What do Alessandro Michele, Nicholas Ghesquiere and Hedi Slimane have in common? They’re all male creative directors in charge of womenswear at some of the world’s biggest luxury brands. Although the latter has certainly faced some criticism over his debut at Celine, the fact remains that whilst there are plenty of men at the helm of womenswear labels, there are generally fewer women determining the direction of menswear brands by comparison.
That’s not to say they don’t exist; Feng Chen Wang and Paria Farzaneh are part of an exciting new wave of female London-based talent who are fast becoming some of the most talked-about names on the men’s fashion calendar. Their existence in a male-dominated industry however, doesn’t come without its challenges.
“It irritates me that, because I have no photos of myself on my Instagram, a lot of people have the pre-determined opinion that I’m a guy” says Farzaneh, who showed her third collection at London Fashion Week: Men’s Fall/Winter 2019 this week. “I don’t find it particularly hard to create male garments. I think it’s more about creating something that I like, regardless of the pressures of trends, sales and all of that.”
LVMH prize-nominated designer Wang echoed this sentiment, “It feels so natural for me to design menswear” she divulges, adding “I don’t think there are any differences in designing menswear whether the designer is a man or a woman. If anything, I think more about what men will wear less and thin about what I would like a man to dress [in] more. In a way, it’s more easy for me to break free from all the rules, create new cuts, new silhouettes and new styles.”
While the future of seasonal catwalk shows as we know them has been the subject of much debate, there’s no doubt they provide an excellent platform for designers of all levels to give press, buyers and increasingly, influencers and therefore through social media, the world, an immersive look into their concept, collection and brand as a whole. Presentations, shows and a slot on official programming during the “Big Four” fashion weeks don’t come without a price and without incubators like NEWGEN and initiatives with monetary incentives like the BFC/GQ Designer Menswear Fund, fledgling brands simply can’t afford to physically put themselves out there.
Support also comes in other forms, like brand sponsorship, which is something Converse in particular is a fervent advocate of. While collaborations with labels like JW Anderson and COMME des GARÇONS have been global sell-out sensations, Converse has quietly been working with Farzaneh and Wang for the past few years too. This season, both designers outfitted their models in custom pieces made in partnership with the footwear brand, with the Chuck 70 silhouette being a particular focus. It makes perfect design sense; the silhouette has long acted as a blank canvas for wearers to make their own mark upon and customize in a way that expresses their personal identities.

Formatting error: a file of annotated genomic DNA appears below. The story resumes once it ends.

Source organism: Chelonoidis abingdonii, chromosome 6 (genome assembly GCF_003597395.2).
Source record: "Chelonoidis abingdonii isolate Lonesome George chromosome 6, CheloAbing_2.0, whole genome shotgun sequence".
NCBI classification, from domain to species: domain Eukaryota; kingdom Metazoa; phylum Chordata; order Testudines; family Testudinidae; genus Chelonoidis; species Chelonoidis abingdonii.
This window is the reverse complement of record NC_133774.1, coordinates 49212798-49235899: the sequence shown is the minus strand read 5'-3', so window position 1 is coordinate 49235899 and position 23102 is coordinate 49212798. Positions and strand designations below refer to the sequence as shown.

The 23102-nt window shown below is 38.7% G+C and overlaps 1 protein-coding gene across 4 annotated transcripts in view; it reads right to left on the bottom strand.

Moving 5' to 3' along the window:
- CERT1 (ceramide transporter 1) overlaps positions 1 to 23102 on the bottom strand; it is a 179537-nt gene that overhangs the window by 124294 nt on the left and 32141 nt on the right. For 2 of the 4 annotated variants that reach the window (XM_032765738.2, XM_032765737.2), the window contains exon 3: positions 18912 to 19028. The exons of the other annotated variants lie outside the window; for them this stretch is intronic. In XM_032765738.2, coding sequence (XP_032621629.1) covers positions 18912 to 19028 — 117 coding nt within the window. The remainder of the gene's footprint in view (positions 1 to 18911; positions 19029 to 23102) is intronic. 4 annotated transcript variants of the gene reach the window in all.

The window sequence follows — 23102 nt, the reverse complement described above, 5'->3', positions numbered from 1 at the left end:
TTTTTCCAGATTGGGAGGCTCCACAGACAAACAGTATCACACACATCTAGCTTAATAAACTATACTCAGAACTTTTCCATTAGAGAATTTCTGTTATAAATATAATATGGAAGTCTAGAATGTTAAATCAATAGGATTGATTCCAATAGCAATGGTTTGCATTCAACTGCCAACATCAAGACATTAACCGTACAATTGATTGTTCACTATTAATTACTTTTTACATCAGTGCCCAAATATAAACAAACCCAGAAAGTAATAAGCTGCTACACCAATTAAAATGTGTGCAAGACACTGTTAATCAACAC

“Personally, one of the most important reasons I enjoy the collaboration with Converse is that their classic models, such as [the] Chuck 70, are so iconic that I get to interpret freely, and that works perfectly with my design philosophy” Wang states. “I designed one ERX and Chuck 70 for my FW19 collection and chose to deconstruct and reconstruct the approach to include them into my universe. You can see the leather layering pieces across the Chuck 70 and for the ERX, I made it more puffy to bring more shape to it. With this collaboration, I get to branch my signature style and design technique into footwear, which is very important for the development of my brand.”
For Farzaneh, the collaboration afforded the perfect opportunity to share her heritage in a contemporary way. “For now, the most important part of my custom Chuck 70s is the fabric. It comes directly from Iran where it is hand printed using a traditional wood block technique.” It also allowed her to pay homage to a brand she’s long admired; “Converse is a brand that’s been in my life since I can remember. It’s an extension of my daily life and for that reason can work with my collections in a really great way.”
As the standalone menswear circuit has steadily evolved into a behemoth of its own over the past few years, marketing and analytics platform Launchmetrics reports that the Media Impact Value (MIV) for London Fashion Week: Men’s was “alarmingly low,” at €5.8 million euros in comparison to Paris’ €49.4 million euro MIV. With many high-profile names like Alexander Wang eschewing the regular scheduling entirely, talk has turned to whether fashion week’s traditional programming works for the way we consume fashion in the present day.
It’s something Paria Farzaneh thinks may effect change across the industry and how it categorizes brands; “I think there shouldn’t be too much pressure on showing twice a year. I think it’s important to allow time to be able to say something, rather than rushing to a structured calendar. I think it will progress and change will happen.”
Feng Chen Wang agrees, particularly when it comes to the synthesis between menswear and womenswear. “I think the difference between menswear and womenswear will be gone soon. Gender plays a lesser role nowadays and people simply wear whatever they want. It doesn’t matter whether a piece of clothing is menswear or womenswear.”
With an eye on the future, she muses “Talk about the main trends amongst big houses; there will be more and more menswear and womenswear combined into one show. It’s just more cost-friendly and tells the brand story better.”